The invention also discloses a computer program comprising program code instructions allowing the execution of the method of the invention when the program is executed on a computer, said program being configured to allow a humanoid robot comprising at least two channels for natural communication of messages with at least one interlocutor according to different modalities, said at least two channels each being chosen from a group of channels comprising receive, send channels, and a subroutine for control of the inputs/outputs of said channels, wherein said control subroutine is configured to improve the understanding of the messages received by said robot based on execution of at least one function chosen from a group of functions comprising a function of combining messages received/sent on a first channel and on a second channel, and a function of sending a second message generated based on a first message received on a channel.

The invention also discloses a method of editing and controlling a communication interface between at least one humanoid robot and at least one interlocutor, said at least one humanoid robot comprising at least two channels for natural communication of messages with the at least one interlocutor according to different modalities, said at least two channels each being chosen from a group of channels comprising receive, send channels, and a control module for the inputs/outputs of said channels, said control module being configured to improve the understanding of the messages received by said robot based on execution of at least one function chosen from a group of functions comprising a function of combining messages received/sent on a first channel and on a second channel, and a function of sending a second message generated based of a first message received on a channel, further comprising a step of programming said chosen function.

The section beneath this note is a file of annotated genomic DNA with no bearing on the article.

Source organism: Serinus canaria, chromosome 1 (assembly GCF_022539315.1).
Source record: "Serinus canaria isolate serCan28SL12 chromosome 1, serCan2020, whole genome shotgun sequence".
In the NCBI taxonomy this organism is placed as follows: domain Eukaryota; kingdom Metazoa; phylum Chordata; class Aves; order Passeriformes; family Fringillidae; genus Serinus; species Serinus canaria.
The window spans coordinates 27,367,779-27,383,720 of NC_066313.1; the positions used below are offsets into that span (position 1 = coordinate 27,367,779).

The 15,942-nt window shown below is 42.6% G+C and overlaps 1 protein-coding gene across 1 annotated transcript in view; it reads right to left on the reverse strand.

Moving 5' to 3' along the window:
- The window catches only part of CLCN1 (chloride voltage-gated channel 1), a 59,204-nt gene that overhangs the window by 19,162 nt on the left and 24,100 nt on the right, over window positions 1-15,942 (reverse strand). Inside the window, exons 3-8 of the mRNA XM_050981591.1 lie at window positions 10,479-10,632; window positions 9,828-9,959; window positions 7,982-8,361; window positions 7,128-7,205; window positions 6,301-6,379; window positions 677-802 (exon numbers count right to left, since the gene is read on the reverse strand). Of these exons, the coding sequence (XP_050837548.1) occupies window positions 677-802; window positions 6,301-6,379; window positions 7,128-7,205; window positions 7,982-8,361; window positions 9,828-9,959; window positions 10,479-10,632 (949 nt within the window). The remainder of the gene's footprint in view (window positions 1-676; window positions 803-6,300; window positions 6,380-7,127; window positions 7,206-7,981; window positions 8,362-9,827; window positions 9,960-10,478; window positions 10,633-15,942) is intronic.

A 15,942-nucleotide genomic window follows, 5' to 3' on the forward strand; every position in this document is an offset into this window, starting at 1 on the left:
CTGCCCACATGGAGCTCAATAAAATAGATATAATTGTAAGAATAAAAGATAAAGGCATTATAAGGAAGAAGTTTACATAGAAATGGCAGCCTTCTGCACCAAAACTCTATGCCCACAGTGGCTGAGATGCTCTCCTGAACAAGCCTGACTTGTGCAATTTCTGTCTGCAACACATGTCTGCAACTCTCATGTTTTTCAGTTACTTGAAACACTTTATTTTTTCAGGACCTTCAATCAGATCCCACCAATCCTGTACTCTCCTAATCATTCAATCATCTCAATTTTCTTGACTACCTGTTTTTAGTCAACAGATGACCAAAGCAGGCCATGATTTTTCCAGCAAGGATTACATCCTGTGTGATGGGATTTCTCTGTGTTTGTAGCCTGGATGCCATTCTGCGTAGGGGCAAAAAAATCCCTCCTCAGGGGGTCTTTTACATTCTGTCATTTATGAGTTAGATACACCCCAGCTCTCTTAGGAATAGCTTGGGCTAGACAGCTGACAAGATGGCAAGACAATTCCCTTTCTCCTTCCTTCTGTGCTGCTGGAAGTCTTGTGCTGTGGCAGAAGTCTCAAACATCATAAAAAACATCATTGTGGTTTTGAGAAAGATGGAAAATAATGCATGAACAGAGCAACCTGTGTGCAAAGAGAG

Advantageously, said step of programming said chosen function comprises at least one sub-step of defining a first communication channel in the guise of sound send channel and a second communication channel in the guise of channel for receiving displacements of at least one limb of the robot by said at least one interlocutor, a sub-step of defining a correspondence between said displacements and inputs communicated by the interlocutor to the robot, and a sub-step of defining the specifications of said inputs by generating at least one message to be sent by the robot to the interlocutor on the first channel.

Advantageously, the method of editing and controlling of the invention furthermore comprises a sub-step of defining a third tactile communication channel whereby the interlocutor validates the inputs performed on the second channel.

Advantageously, said step of programming said chosen function comprises at least one sub-step of defining a first communication channel in the guise of channel for receiving sound messages and a second communication channel in the guise of channel for sending sound messages, a sub-step of defining a function for evaluating a confidence level of the understanding by said robot of a first message received on said first channel and a sub-step of defining the generation of at least one second message on said second channel whose content depends on said confidence level.